Monday, January 31, 2011

King Richard III by William Shakespeare

(Book Review)

Before I get into the actual review, first: A brief summary of my relationship with Shakespeare. (Because if you can’t be self-indulgent on your own blog, then where can you be self-indulgent?)

Ever since the 1950s (or before?), Shakespeare has had a reputation for boring schoolchildren.

And yet, there’s a certain type of child (bookish, introverted, un-athletic, quiet, geeky) that is fascinated by stories, and is curious about the classics from a young age, even if they lack the ability to read them for themselves.

And that was me. I wasn’t a gifted youngster in terms of reading ability, but I was always fascinated by good stories, and from a young age I was aware that there were lots of good stories locked away in classic literature, and I was eager to get at them.

As a pre-adolescent, I became especially interested in Shakespeare. I discovered we had a number of similar interests: Greek mythology, Ancient Rome, history, and, of course, blood and violence.

Why the adolescent male mind is attracted to violent stories is a question I’ll have to leave for psychiatrists. But we are.
Like many a child before me (and probably many afterwards) I discovered that there was much more blood and violence in classic literature than in the R rated movies I wasn’t allowed to watch. Hence began my fascination with books like the Iliad, and the Odyssey.

And Shakespeare fit into this scheme as well. Shakespeare wasn’t as action packed as Homer, but he could be frighteningly gruesome. For example, when I stumbled upon “Titus Andronicus” (which I had mail ordered simply because of my interest in Roman history, not being aware what kind of story it was) I was, like any boy would be, both repelled by it and fascinated by it.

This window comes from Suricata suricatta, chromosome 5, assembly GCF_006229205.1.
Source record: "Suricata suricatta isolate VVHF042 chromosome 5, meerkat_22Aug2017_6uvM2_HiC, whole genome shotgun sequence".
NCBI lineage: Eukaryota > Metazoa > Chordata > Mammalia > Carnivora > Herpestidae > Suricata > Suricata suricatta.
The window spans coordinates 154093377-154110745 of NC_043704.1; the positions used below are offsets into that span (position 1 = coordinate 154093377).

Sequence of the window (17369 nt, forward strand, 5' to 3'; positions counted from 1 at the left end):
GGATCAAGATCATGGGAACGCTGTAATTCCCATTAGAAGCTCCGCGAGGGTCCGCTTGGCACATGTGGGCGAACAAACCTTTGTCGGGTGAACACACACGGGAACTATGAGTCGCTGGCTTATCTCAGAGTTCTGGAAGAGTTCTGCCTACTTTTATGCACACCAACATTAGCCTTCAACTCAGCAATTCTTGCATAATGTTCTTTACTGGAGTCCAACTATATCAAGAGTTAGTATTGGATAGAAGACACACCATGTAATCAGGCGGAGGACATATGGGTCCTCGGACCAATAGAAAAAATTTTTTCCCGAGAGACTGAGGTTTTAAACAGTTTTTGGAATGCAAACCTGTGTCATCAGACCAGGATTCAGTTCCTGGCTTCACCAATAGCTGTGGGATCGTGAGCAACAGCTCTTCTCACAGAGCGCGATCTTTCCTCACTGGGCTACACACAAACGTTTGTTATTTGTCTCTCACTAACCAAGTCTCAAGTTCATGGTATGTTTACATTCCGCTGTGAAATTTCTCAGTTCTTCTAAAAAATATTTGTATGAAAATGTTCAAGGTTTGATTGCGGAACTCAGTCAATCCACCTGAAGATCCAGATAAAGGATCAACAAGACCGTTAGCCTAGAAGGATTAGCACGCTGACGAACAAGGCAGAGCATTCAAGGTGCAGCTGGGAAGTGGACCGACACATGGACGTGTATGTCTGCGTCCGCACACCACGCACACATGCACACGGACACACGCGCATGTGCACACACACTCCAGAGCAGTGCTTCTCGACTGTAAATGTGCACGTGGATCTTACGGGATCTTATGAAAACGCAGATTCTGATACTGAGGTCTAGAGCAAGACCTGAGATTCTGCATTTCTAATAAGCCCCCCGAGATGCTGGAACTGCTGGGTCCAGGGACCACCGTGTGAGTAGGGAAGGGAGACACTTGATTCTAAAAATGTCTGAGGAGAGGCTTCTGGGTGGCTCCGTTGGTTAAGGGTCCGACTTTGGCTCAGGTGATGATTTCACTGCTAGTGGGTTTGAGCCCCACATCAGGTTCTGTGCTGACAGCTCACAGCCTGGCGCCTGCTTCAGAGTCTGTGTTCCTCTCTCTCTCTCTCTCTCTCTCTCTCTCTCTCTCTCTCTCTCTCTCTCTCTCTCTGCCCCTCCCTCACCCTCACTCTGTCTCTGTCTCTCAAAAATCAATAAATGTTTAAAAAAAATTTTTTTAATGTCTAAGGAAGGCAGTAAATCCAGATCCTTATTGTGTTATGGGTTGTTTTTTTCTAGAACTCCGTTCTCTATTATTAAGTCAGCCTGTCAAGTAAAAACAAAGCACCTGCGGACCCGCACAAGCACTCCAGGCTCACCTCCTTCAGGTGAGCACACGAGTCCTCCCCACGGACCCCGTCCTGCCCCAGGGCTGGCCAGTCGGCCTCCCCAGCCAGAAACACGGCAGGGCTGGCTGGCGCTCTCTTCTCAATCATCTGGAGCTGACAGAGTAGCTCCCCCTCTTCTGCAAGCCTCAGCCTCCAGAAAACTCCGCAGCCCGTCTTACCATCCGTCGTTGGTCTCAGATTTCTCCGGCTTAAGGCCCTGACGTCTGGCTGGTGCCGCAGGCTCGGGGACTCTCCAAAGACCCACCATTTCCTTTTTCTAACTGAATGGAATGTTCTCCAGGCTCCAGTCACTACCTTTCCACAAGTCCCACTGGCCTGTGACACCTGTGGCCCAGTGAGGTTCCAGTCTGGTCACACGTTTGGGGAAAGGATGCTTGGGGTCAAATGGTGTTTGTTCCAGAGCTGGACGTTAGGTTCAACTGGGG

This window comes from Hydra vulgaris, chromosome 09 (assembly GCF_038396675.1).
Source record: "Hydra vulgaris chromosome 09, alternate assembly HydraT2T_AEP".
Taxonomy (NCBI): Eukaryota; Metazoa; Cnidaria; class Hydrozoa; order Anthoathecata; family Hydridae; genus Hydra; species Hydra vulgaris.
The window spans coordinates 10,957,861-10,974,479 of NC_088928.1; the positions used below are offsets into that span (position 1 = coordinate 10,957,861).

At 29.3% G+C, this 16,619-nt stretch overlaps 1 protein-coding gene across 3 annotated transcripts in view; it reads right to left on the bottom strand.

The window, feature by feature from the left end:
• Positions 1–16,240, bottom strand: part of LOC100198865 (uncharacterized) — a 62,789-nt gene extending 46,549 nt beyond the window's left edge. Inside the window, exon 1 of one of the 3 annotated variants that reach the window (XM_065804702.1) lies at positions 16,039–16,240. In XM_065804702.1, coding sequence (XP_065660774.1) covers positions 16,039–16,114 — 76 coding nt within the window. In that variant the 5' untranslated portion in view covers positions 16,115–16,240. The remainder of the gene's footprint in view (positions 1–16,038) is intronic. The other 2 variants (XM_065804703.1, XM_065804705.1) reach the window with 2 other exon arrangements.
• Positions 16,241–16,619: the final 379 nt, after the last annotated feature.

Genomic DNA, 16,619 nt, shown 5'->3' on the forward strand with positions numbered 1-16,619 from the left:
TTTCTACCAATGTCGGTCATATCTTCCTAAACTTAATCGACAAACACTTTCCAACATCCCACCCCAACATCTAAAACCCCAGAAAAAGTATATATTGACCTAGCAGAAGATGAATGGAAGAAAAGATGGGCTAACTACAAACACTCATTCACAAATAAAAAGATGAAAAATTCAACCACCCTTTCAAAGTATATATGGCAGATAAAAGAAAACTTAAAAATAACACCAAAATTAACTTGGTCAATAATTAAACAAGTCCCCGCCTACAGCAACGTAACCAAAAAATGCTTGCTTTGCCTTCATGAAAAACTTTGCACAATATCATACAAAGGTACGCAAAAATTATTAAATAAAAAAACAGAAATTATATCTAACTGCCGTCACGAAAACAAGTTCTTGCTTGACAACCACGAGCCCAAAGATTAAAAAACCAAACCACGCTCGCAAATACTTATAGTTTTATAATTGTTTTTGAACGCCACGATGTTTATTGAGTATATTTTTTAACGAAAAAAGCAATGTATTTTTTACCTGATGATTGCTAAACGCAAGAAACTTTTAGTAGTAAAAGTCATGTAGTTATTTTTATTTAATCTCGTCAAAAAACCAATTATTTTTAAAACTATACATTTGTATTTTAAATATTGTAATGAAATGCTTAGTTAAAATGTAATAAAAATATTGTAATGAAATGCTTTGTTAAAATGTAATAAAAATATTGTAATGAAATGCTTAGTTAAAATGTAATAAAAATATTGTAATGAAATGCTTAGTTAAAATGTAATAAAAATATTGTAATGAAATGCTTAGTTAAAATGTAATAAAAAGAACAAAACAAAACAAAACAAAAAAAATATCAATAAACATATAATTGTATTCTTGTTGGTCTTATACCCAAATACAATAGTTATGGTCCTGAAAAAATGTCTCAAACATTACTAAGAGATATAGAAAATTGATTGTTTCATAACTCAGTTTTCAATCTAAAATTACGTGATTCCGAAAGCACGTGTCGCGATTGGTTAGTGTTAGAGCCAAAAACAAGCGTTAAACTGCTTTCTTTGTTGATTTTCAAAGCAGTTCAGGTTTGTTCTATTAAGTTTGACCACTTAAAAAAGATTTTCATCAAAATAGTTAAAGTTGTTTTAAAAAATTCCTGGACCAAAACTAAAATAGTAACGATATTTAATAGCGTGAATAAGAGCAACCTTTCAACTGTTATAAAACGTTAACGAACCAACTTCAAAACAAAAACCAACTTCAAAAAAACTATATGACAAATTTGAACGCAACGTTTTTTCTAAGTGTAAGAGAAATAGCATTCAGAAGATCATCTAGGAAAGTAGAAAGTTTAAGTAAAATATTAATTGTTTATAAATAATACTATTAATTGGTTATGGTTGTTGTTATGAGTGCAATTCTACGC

It was certainly more horrific than any of the horror movies I wasn’t allowed to watch at the time. (And if you don’t believe me, go and find a detailed plot summary of this play, and then ask yourself if this isn’t much more gruesome than anything “Friday the 13th” or “Nightmare on Elmstreet” can dish up.)
I remember gleefully recounting the details of the play to my mother in the car one afternoon, knowing that she might stop me from watching horror movies, but that she couldn’t really forbid me from reading Shakespeare.

However since I was a child of limited literary abilities, all of my fascination with Shakespeare was based purely on the stories. I had no interest in or patience with his word play, similes, puns, poetry, or iambic pentameter. I just wanted to find out what the story was.
Similarly, all of the symbolism, themes, character foils, and the like usually went right over my head unless they were explicitly pointed out by someone (a teacher, or the text notes.)

As you would expect given this, I rarely had the patience to actually sit through and read a Shakespeare play from beginning to end. Instead I would specifically look for editions of Shakespeare which were rich with long introductions, explanatory notes, and with plot summaries and analyses for each scene. I would read all of these instead, and only just skim the actually play itself.
For plays I was specifically interested in, like "Trolius and Cressida" (because of my interest in the Trojan War), or Titus Andronicus, (because of my fascination with the macabre, mentioned above) I tried several times to sit down and read them from cover to cover, but always gave up within the first few pages.

The only times I ever actually found the will power to sit down and read a Shakespeare play was when I had to, because someone else was testing me on it.